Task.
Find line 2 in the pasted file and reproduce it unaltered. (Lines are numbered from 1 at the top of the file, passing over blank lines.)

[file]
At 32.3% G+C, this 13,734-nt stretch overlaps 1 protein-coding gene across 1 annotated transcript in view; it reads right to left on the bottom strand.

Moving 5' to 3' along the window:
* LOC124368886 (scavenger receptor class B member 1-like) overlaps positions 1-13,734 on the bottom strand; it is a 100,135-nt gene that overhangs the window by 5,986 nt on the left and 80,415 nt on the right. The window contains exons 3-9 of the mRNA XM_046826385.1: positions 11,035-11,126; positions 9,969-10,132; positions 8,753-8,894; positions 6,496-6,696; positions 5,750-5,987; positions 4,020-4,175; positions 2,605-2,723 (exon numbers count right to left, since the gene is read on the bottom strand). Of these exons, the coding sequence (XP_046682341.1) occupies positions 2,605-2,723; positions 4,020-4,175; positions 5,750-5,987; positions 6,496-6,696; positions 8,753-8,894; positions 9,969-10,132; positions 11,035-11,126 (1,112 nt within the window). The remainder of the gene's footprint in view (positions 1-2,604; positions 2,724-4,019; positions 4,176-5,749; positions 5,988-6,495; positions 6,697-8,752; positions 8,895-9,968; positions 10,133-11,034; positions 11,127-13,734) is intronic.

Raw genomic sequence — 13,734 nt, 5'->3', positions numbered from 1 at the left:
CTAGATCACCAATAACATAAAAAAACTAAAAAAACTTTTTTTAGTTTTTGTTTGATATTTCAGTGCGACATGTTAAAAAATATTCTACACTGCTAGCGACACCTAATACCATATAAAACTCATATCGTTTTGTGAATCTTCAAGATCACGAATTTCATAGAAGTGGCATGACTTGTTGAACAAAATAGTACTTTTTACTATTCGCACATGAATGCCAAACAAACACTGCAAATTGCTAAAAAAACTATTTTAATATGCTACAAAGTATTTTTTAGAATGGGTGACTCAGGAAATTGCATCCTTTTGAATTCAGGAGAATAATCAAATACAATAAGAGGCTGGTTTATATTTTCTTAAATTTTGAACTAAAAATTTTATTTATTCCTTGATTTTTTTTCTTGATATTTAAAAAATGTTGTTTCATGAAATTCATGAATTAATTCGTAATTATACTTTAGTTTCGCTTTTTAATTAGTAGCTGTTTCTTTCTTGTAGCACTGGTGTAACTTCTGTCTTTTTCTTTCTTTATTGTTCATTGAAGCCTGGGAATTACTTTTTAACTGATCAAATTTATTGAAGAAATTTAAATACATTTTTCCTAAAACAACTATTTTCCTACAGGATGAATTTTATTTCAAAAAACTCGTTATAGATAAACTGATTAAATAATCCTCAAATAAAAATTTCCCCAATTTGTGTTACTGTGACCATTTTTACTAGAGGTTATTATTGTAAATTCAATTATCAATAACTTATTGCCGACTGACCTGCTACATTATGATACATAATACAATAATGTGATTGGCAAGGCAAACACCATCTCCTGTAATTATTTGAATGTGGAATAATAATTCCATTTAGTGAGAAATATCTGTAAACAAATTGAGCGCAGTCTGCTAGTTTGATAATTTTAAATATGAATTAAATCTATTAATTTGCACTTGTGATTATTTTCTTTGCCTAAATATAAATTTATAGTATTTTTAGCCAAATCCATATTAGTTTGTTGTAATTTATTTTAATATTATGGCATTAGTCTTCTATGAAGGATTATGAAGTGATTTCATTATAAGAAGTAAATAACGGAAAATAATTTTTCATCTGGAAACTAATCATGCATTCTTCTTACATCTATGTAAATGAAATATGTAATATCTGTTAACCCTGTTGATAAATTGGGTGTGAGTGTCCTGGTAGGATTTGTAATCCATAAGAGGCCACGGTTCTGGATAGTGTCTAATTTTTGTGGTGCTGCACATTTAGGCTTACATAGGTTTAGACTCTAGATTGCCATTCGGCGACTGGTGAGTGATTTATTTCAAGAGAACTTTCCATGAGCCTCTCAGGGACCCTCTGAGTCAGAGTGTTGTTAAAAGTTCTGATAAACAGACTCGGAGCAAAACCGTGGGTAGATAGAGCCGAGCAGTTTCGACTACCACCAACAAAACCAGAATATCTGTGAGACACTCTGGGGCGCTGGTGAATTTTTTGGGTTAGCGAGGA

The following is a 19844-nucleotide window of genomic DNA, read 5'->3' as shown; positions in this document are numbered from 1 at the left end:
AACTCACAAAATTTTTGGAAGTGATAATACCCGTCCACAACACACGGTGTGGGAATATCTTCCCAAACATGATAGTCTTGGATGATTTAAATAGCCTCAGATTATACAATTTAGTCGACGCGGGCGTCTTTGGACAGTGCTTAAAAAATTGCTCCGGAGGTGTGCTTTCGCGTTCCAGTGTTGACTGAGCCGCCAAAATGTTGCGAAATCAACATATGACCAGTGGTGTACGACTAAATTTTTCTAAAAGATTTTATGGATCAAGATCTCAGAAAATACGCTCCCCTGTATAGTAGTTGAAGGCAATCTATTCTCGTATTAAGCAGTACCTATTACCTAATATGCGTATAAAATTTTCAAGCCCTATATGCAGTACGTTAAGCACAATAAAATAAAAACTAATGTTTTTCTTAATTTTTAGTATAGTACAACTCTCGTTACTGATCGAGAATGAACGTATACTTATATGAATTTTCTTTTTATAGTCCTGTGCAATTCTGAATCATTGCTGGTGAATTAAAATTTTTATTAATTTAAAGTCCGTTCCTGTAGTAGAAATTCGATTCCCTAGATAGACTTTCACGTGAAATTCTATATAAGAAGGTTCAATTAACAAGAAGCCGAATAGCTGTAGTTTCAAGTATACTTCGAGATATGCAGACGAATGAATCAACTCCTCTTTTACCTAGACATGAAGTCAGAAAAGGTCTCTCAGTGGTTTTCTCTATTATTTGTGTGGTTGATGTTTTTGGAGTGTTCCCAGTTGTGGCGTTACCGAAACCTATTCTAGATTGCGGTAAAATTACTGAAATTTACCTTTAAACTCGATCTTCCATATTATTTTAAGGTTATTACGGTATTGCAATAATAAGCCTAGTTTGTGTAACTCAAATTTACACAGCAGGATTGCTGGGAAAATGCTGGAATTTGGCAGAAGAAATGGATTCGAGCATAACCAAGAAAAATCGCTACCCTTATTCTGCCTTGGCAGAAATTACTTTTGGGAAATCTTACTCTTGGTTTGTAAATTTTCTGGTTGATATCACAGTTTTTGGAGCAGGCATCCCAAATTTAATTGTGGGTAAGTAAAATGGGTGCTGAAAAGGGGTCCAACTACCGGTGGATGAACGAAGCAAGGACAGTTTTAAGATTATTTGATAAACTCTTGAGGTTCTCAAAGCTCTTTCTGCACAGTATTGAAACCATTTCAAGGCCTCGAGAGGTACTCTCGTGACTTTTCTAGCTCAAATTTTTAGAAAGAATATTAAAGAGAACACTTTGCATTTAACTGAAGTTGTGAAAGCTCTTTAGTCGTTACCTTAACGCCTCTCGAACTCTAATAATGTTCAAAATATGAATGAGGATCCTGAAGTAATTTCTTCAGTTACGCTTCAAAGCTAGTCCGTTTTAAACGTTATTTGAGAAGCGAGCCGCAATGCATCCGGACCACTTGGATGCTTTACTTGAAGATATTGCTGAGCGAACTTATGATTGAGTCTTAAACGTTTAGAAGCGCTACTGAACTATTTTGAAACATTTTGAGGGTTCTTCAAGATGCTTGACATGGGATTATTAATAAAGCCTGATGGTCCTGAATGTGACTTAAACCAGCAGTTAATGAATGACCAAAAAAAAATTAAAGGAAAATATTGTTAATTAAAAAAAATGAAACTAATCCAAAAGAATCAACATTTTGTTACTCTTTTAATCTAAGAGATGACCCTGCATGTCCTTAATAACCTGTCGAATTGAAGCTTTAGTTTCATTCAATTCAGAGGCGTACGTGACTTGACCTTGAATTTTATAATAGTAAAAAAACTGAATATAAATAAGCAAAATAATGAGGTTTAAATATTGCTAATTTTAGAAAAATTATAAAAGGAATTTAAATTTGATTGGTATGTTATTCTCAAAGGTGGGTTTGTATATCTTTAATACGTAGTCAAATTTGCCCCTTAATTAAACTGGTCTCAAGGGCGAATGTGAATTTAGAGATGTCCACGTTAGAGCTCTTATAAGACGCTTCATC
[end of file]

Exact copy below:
Moving 5' to 3' along the window: